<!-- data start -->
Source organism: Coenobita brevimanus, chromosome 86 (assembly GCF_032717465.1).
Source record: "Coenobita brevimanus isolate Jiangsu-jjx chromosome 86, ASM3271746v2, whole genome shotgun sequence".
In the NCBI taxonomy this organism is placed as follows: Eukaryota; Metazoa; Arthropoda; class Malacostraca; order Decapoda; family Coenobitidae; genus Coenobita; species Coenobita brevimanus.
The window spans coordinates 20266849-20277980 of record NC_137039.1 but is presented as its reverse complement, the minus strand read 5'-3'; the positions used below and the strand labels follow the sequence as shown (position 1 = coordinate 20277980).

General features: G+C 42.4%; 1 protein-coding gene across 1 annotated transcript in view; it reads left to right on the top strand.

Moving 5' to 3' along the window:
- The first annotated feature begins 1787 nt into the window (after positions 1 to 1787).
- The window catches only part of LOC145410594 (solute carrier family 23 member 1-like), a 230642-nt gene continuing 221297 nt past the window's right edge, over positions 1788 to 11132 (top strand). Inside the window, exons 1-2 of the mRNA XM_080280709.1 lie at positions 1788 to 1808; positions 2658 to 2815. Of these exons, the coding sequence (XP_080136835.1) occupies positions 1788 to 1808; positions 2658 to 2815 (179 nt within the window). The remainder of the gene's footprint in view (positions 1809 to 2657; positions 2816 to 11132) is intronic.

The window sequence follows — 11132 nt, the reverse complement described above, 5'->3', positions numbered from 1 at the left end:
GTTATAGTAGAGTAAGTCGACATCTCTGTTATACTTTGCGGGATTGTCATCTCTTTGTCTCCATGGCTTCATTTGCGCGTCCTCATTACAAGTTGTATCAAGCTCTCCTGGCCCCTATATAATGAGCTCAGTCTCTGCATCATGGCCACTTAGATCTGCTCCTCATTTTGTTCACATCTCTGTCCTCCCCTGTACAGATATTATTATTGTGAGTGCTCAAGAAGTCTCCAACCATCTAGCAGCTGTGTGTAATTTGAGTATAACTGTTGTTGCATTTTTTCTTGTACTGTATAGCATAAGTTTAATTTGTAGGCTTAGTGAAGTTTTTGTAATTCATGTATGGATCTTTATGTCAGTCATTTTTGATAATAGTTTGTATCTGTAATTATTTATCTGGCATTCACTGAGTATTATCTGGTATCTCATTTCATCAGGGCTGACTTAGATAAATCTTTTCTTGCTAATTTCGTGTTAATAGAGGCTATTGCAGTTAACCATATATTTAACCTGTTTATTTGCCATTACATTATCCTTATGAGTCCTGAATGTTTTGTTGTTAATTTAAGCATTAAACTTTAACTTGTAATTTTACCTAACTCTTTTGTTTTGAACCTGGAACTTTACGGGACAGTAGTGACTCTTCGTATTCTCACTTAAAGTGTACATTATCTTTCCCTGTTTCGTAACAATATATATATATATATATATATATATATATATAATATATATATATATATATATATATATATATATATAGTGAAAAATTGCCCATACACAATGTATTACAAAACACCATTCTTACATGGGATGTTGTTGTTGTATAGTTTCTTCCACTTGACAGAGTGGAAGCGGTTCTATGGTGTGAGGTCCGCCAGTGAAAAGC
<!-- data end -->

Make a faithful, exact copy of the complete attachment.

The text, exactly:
Source organism: Coenobita brevimanus, chromosome 86 (assembly GCF_032717465.1).
Source record: "Coenobita brevimanus isolate Jiangsu-jjx chromosome 86, ASM3271746v2, whole genome shotgun sequence".
In the NCBI taxonomy this organism is placed as follows: Eukaryota; Metazoa; Arthropoda; class Malacostraca; order Decapoda; family Coenobitidae; genus Coenobita; species Coenobita brevimanus.
The window spans coordinates 20266849-20277980 of record NC_137039.1 but is presented as its reverse complement, the minus strand read 5'-3'; the positions used below and the strand labels follow the sequence as shown (position 1 = coordinate 20277980).

General features: G+C 42.4%; 1 protein-coding gene across 1 annotated transcript in view; it reads left to right on the top strand.

Moving 5' to 3' along the window:
- The first annotated feature begins 1787 nt into the window (after positions 1 to 1787).
- The window catches only part of LOC145410594 (solute carrier family 23 member 1-like), a 230642-nt gene continuing 221297 nt past the window's right edge, over positions 1788 to 11132 (top strand). Inside the window, exons 1-2 of the mRNA XM_080280709.1 lie at positions 1788 to 1808; positions 2658 to 2815. Of these exons, the coding sequence (XP_080136835.1) occupies positions 1788 to 1808; positions 2658 to 2815 (179 nt within the window). The remainder of the gene's footprint in view (positions 1809 to 2657; positions 2816 to 11132) is intronic.

The window sequence follows — 11132 nt, the reverse complement described above, 5'->3', positions numbered from 1 at the left end:
GTTATAGTAGAGTAAGTCGACATCTCTGTTATACTTTGCGGGATTGTCATCTCTTTGTCTCCATGGCTTCATTTGCGCGTCCTCATTACAAGTTGTATCAAGCTCTCCTGGCCCCTATATAATGAGCTCAGTCTCTGCATCATGGCCACTTAGATCTGCTCCTCATTTTGTTCACATCTCTGTCCTCCCCTGTACAGATATTATTATTGTGAGTGCTCAAGAAGTCTCCAACCATCTAGCAGCTGTGTGTAATTTGAGTATAACTGTTGTTGCATTTTTTCTTGTACTGTATAGCATAAGTTTAATTTGTAGGCTTAGTGAAGTTTTTGTAATTCATGTATGGATCTTTATGTCAGTCATTTTTGATAATAGTTTGTATCTGTAATTATTTATCTGGCATTCACTGAGTATTATCTGGTATCTCATTTCATCAGGGCTGACTTAGATAAATCTTTTCTTGCTAATTTCGTGTTAATAGAGGCTATTGCAGTTAACCATATATTTAACCTGTTTATTTGCCATTACATTATCCTTATGAGTCCTGAATGTTTTGTTGTTAATTTAAGCATTAAACTTTAACTTGTAATTTTACCTAACTCTTTTGTTTTGAACCTGGAACTTTACGGGACAGTAGTGACTCTTCGTATTCTCACTTAAAGTGTACATTATCTTTCCCTGTTTCGTAACAATATATATATATATATATATATATATATATATAATATATATATATATATATATATATATATATATATAGTGAAAAATTGCCCATACACAATGTATTACAAAACACCATTCTTACATGGGATGTTGTTGTTGTATAGTTTCTTCCACTTGACAGAGTGGAAGCGGTTCTATGGTGTGAGGTCCGCCAGTGAAAAGC